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Old 06-07-2008, 05:04 PM   #30
Erick Mead
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Dojo: Big Green Drum (W. Florida Aikikai)
Location: West Florida
Join Date: Jun 2005
Posts: 2,617
Re: The poll on aikido spirituality

Jonathan Hay wrote: View Post
-- the intangible connection I have with God through faith in Christ.
...which connection is also a Person, the Holy Spirit, -- if we are to keep our theology straight. The fire descends where He wills it -- so, who is to say it did not descend to a guy in Japan in the 20's and 40's? Who is to say that a Christian should NOT understand what he has to teach from the standpoint of semina verbi (regardless of how the Japanese may view their own spirituality, or that of Christianity), especially when the man invokes the divine Logos to help explain himself?
Jonathan Hay wrote: View Post
The scriptural references you gave apparently as biblical justification for violent or martial action are nothing of the sort.
You could not have more widely missed my point, had you tried to do it. Katsujinken.
Jonathan Hay wrote: View Post
For example, the first reference you gave from Matthew 10:34 is actually speaking of the divisive nature of truth and allegiance to Christ. The sword that is brought is upon Christians by those antagonistic to the faith, not the other way 'round. Christ even hints at this in verse 39.
Thus, in light of this and the many other verses in the Bible commanding gentleness and meekness, it is not scriptural grounds upon which a Christian may justify violent action.
If the "sword," metaphorical or otherwise, is turned upon Christians rather than also wielded by them (as katsujinken, in my view) then why do are we supposed to sell all we own and, among other things, go get one, (and only one), sword? That we are to die by the sword if we take it up is certain, but we are supposed to die to this life in any event, if we are to be reborn in Christ, so why is the vocation of the sword as the means to die to this life a bad thing, theologically speaking?

Dying itself is not of consequence to our salvation -- so properly, faced with attack, we arm ourselves and step under the falling sword. Meister Eckhart said that the Kingdom is only for those who are "thoroughly dead." While deemed kitschy in some quarters, how is this not comparable to what is said of budo in Hagakure? "By setting one's heart right every morning and evening, one is able to live as though his body were already dead, he gains freedom in the Way. His whole life will be without blame, and he will succeed in his calling."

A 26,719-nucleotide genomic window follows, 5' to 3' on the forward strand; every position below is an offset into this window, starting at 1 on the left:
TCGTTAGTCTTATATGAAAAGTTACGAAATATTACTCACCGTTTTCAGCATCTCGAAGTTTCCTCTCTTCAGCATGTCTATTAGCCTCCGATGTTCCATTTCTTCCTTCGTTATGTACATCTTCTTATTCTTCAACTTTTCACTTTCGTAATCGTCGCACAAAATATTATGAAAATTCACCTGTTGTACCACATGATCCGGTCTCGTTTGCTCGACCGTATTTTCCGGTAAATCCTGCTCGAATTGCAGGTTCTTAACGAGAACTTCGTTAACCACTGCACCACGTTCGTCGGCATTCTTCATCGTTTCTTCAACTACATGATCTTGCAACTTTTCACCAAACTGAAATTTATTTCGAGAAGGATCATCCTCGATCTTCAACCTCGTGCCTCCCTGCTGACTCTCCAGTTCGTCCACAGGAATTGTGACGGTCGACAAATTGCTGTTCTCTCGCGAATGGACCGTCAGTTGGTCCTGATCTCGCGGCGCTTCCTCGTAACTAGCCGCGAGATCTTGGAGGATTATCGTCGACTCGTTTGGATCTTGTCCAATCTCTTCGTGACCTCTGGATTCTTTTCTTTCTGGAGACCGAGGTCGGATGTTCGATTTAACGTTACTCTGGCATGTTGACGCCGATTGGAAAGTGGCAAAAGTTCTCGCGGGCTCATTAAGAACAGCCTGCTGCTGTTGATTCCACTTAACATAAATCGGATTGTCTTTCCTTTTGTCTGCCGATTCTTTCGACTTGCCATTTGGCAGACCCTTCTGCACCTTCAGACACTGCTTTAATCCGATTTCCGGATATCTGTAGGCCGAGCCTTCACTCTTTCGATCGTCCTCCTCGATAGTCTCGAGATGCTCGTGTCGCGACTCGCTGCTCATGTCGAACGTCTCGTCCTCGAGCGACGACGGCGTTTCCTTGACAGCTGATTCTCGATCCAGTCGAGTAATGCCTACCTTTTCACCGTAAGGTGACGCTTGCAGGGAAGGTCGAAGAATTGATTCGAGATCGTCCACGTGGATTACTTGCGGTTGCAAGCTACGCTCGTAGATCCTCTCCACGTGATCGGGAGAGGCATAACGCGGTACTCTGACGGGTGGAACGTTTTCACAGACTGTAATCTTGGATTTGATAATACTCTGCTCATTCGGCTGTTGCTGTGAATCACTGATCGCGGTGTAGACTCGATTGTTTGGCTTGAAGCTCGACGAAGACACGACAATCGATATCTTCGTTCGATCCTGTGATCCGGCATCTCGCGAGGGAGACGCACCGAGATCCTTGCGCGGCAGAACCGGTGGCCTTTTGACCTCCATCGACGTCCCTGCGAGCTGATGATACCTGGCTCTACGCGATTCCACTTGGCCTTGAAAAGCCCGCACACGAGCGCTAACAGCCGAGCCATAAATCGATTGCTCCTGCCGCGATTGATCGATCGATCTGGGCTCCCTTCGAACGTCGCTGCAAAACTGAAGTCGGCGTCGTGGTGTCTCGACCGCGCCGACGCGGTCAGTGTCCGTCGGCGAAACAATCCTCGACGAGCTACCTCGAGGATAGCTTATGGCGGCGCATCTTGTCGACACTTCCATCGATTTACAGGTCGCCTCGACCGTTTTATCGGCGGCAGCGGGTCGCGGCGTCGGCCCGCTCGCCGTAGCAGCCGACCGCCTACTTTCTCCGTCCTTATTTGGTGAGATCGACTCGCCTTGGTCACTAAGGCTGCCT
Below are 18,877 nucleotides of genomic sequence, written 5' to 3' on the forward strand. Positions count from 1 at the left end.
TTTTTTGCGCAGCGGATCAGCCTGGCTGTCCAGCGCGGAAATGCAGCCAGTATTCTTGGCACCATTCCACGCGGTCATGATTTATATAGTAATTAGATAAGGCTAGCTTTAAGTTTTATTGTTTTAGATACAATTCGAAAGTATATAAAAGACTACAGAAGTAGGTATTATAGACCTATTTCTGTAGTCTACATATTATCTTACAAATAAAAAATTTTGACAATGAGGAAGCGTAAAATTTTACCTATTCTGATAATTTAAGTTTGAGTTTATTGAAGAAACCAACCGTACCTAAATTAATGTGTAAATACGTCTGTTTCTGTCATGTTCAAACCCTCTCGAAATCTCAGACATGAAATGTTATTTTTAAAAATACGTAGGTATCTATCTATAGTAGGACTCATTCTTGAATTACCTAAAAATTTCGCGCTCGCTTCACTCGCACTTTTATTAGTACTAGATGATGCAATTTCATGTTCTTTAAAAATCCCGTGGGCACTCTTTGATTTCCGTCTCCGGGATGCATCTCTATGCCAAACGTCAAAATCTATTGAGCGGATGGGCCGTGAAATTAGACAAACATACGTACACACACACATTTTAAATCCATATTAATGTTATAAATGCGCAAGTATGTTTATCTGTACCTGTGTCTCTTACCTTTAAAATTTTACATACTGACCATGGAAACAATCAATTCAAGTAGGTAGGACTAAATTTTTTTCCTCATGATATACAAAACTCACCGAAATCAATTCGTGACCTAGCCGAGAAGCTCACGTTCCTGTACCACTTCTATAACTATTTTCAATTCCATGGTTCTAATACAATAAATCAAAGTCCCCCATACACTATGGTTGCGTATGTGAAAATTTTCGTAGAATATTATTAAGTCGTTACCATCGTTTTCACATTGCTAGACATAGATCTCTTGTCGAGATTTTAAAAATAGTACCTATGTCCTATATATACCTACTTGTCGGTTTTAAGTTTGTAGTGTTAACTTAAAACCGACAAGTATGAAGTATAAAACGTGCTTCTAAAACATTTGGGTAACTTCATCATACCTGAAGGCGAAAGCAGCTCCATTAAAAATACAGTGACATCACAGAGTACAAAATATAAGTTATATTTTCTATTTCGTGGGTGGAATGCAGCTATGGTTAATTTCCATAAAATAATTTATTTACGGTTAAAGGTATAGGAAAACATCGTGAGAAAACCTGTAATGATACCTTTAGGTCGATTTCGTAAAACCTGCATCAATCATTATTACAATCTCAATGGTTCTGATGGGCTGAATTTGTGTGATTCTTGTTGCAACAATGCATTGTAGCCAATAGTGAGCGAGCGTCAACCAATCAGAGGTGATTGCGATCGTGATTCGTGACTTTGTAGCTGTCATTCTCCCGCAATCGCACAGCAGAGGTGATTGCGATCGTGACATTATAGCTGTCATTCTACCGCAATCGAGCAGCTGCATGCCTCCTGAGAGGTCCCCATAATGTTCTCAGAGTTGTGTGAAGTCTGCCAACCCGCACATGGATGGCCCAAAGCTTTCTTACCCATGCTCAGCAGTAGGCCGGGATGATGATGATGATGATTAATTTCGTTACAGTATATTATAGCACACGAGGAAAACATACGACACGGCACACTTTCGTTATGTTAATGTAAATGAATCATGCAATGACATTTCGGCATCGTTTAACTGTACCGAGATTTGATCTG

Thomas a Kempis spoke no less forwardly:
Imitation of Christ wrote:
... in this life you are never safe, and as long as you live the weapons of the spirit will ever be necessary to you. You dwell among enemies. You are subject to attack from the right and the left. If, therefore, you do not guard yourself from every quarter with the shield of patience, you will not remain long unscathed. ... You ought, therefore, to pass through all these things bravely and to oppose a strong hand to whatever stands in your way. For to him who triumphs heavenly bread is given, while for him who is too lazy to fight there remains much misery.… Let no man fear any terrors. Let us be prepared to meet death valiantly in battle.
Jonathan Hay wrote: View Post
I could go on, but this isn't really the place for discussions of the Scriptures. Suffice it to say, nothing you've written really challenges what I wrote.
Well, you were saying that you couldn't relate them to the spiritual understanding of aikido, and I was showing a way (one at least) that it could be done, so I would say that yes, I really did challenge you. And the relation to aikido is proper discussion on this thread topic.


Erick Mead
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